Ampersand Dance/Theatre: The title of the latest multimedia showcase by the Fort Worth-based Ampersand Dance/Theatre is nicely populist for a troupe which dabbles in decidedly noncommercial media--"Better Than A Movie and Cheaper Than A Cowboys Game" (a two-part statement to which we reply: "We'll see about that," and, "Yeah, but what isn't?"). The company's four artistic directors have each created short works which rely heavily on the contributions of Denton-based composer Dr. Paul Slavens and local media artist Doug Hopkins. Works include Eric Salisbury's The Early Years, which blends dance and video to carry us on a trip through this roller coaster we call life, with a surprise ending; a three-part look at the coldness of modern communication by Shannon Slaton using love letters, the silent movie, and centuries-old German texts; three works by Andrea Harris that chronicle the dead end of a relationship, the joys and sorrows of conformity, and an ancient religious ritual; and a surprise work by Tim "Henry Noodle and the Radar Blip" McCanna. In its press material, Ampersand warns us to catch these performers "before they continue their expansion out of Dallas and become a rarity." Decide for yourself whether they're worth courting. Performances happen March 14-16, 8 p.m., in the Theatre on Elm Street, 3202 Elm. Tickets are $8-$10. Call (817) 338-1658.
Mosaics: Jun Nguyen-Hatsushiba: It's a good thing the parents of Japan-born artist Jun Nguyen-Hatsushiba didn't force him to stop playing with his food. As part of its Mosaics series, D-Art Visual Center opens a one-man show of works by the young artist. Nguyen-Hatsushiba links tragedies like AIDS and persecuted refugees hunting for a homeland with what he calls "the fundamental purity of action we take to satisfy our hunger," and wraps them up in images composed of anchovies, seaweed, fruit rinds, egg shells, beans, and other yummies. The show opens March 15, with an opening reception 6:30-8:30 p.m., and closes April 19 at 2917 Swiss Avenue. It's free. For information call 821-2522.
Terrence McNally: Arts & Letters Live opens its "Distinguished Writer" series with an individual so distinguished, you have to wonder if the organizers didn't kick themselves for shooting their wad too early because of schedule issues. Playwright Terrence McNally is a rarity on the American stage today--a man whose work can pull 'em in with the hottest of Neil Simon's comedies, yet who refuses formulas with each new project. He is the winner of the 1995 Best Play Tony for Love! Valour! Compassion! and co-author of Broadway's hottest ticket, the portrait-of-the-diva-as-a-temperamental-teacher musical hit, Master Class. (The generally mixed reviews for the latter were more than compensated by his previous 1993 Best Book of a Musical Tony for Kiss of the Spiderwoman, still going strong in New York City). Texas native McNally comes to share his unique views of life, love, and the stage. He appears at 8 p.m. in the Horchow Auditorium of the Dallas Museum of Art, 1717 N. Harwood. Although the performance is officially sold out, returned tickets go on sale 15 minutes before showtime. For information call 922-1200.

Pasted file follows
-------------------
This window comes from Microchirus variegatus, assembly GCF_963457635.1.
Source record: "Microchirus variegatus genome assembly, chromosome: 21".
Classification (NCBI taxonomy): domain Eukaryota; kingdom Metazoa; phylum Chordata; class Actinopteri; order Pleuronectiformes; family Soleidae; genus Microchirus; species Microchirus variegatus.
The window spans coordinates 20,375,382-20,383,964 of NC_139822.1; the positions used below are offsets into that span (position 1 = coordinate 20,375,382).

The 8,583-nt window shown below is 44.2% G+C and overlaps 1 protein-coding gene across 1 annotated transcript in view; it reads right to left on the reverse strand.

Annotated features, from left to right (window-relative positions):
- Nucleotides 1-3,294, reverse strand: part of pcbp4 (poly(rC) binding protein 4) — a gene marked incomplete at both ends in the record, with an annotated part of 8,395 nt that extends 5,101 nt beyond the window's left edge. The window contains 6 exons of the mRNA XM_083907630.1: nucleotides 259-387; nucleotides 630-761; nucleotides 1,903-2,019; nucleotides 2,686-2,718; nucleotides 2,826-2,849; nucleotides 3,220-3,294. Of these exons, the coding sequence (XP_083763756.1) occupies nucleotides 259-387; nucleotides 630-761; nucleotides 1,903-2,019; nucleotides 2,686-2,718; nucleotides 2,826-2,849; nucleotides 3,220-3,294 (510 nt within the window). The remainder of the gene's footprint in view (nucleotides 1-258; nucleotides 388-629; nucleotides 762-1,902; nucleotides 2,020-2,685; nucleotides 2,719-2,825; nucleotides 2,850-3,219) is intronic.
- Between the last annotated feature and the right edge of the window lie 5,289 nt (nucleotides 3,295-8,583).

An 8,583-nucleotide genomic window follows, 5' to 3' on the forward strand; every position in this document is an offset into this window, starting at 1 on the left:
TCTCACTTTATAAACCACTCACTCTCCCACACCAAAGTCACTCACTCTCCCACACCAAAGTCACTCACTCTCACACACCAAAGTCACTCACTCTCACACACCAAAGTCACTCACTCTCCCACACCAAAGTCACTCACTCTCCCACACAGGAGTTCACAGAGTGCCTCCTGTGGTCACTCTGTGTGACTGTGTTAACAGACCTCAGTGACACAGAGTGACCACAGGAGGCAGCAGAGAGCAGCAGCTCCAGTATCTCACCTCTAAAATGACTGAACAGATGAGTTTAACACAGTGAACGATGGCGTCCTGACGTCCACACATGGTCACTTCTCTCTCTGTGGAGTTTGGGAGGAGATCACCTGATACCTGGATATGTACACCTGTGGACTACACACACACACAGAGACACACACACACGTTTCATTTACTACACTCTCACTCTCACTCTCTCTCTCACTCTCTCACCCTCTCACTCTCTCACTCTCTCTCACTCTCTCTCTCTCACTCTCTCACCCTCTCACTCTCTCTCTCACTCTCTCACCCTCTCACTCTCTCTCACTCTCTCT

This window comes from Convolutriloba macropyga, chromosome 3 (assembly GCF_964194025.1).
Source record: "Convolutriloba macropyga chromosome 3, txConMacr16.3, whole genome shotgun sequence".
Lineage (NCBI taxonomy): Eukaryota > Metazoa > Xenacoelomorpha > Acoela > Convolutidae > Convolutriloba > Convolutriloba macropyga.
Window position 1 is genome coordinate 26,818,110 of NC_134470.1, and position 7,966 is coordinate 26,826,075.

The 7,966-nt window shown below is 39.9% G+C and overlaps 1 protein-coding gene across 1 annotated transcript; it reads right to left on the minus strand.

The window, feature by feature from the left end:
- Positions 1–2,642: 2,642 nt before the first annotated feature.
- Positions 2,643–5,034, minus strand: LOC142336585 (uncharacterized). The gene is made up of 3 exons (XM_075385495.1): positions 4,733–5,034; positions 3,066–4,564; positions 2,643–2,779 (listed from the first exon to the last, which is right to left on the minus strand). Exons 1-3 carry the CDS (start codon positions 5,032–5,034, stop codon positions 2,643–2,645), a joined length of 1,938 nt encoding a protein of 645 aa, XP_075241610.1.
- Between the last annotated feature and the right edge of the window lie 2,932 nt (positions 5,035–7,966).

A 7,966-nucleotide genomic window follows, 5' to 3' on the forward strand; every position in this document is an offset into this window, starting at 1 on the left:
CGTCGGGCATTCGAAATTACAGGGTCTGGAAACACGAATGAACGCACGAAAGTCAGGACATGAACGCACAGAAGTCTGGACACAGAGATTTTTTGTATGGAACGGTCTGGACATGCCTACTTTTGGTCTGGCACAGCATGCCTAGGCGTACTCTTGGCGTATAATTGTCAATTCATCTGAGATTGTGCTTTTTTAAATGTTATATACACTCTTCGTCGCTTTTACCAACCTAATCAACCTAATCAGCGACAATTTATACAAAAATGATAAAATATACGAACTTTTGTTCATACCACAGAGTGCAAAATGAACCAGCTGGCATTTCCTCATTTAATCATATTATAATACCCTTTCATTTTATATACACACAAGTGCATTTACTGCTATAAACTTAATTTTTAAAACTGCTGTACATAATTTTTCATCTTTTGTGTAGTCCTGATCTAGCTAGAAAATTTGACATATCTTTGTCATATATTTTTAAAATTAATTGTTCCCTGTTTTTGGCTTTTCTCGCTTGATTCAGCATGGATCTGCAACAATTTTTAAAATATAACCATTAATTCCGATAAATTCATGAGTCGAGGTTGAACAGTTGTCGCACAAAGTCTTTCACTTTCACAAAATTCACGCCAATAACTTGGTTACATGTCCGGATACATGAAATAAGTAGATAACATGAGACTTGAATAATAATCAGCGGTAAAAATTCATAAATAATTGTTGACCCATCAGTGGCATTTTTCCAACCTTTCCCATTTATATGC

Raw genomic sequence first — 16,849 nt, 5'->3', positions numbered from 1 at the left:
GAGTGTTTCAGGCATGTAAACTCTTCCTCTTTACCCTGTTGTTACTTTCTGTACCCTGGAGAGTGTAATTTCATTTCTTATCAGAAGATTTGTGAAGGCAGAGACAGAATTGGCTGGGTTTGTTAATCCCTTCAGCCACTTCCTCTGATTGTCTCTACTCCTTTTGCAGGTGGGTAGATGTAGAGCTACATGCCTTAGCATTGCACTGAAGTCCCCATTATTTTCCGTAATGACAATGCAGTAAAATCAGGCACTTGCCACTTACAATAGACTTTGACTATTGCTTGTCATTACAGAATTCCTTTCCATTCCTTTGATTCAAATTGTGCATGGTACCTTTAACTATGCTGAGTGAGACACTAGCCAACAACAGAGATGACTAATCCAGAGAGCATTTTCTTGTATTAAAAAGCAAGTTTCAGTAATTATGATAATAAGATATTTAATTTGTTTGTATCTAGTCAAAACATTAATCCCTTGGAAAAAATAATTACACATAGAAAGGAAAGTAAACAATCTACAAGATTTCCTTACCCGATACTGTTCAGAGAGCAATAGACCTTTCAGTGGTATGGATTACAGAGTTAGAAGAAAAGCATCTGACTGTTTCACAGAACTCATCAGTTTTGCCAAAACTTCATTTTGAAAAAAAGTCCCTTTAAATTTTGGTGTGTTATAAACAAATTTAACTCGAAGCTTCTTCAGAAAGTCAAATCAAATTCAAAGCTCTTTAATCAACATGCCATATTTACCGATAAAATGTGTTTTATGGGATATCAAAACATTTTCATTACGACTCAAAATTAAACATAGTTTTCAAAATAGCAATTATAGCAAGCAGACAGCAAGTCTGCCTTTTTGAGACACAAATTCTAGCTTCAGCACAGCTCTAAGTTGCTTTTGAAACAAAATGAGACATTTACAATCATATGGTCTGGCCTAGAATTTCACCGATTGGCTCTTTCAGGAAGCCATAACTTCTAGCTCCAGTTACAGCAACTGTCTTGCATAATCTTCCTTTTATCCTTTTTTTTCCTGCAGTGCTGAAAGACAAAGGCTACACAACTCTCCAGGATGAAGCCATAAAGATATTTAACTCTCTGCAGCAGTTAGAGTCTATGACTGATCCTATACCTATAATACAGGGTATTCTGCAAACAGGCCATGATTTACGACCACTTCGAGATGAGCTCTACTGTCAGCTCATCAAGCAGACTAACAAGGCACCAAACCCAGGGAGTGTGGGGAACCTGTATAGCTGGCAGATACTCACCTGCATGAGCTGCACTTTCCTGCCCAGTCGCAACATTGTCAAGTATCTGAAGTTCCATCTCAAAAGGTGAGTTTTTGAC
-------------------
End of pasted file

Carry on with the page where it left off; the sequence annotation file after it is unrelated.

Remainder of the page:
Like a Double-Edged Sword: The Civil Rights Movement in Texas: Need a single stark image as a reminder of consequences that lurk behind the rhetoric of certain candidates in this year's presidential campaign? The historical exhibit, Like a Double-Edged Sword: The Civil Rights Movement in Texas, has one 1960 shot that says it all: a black man named Felton Turner, thrashed with a tire iron and strapped to a tree, the calling card of the perpetrators (KKK) slashed across his stomach. This is perhaps the darkest note of the exhibit, which includes photos, newspaper clippings, text, and images screened across the show's six kiosks, each of which represents a different topic: "The Culture of Segregated Schools"; "Jobs Open, Businesses Closed"; "Neighborhoods, Changing and Disappearing"; and "Segregation Remembered." The exhibit continues through April 30 in the Texas/Dallas History and Archives Division of the J. Erik Jonsson Central Library, 1515 Young. It's free. Call 670-7838.
The 13th-Annual Downtown Dallas St. Patrick's Day Parade: Scan through the list of descriptions provided in the press material for the 13th-Annual Downtown Dallas St. Patrick's Day Parade, and you'll be charmed by the various events--high-school marching bands, pony rides, a parade featuring over 100 entries by local organizations--and struck by an omission that casts St. Patty's Day in a whole new light: no beer. Lemonade and soft drinks aplenty, but no beer. This is, of course, perfectly in sync with a family parade in Dallas, which seems to need all the prohibitions it can get so everyone has a safe time. But no beer feels like a grievous ethnic slur on a day used by many thousands of grownups, Irish and non-, to get face-on-the-pavement drunk. The parade begins at 2 p.m. downtown at Main and Harwood, then travels west for a stop at the West End Historic District, and presents closing festivities at Dallas Alley around 4 p.m. For more information call 720-7717.
Deep Ellum St. Patrick's Weekend Festival on Crowdus: You say no beer is a problem? The Deep Ellum Association offers you the chance to imbibe (just don't screw it up with a DWI or a public-intoxication rap) and celebrate for three days with its St. Patrick's Weekend Festival. Friday the 15th features street vendors serving Irish food, bagpipe players, and Irish music at George Wesby's; continues Saturday the 16th at 6 p.m.; and wraps up on Sunday the 17th, beginning at noon. All of it happens on Crowdus in Deep Ellum. There's also a St. Patrick's Day Pub Crawl that starts on Friday with a $15 entry fee. For more information call 748-4332.
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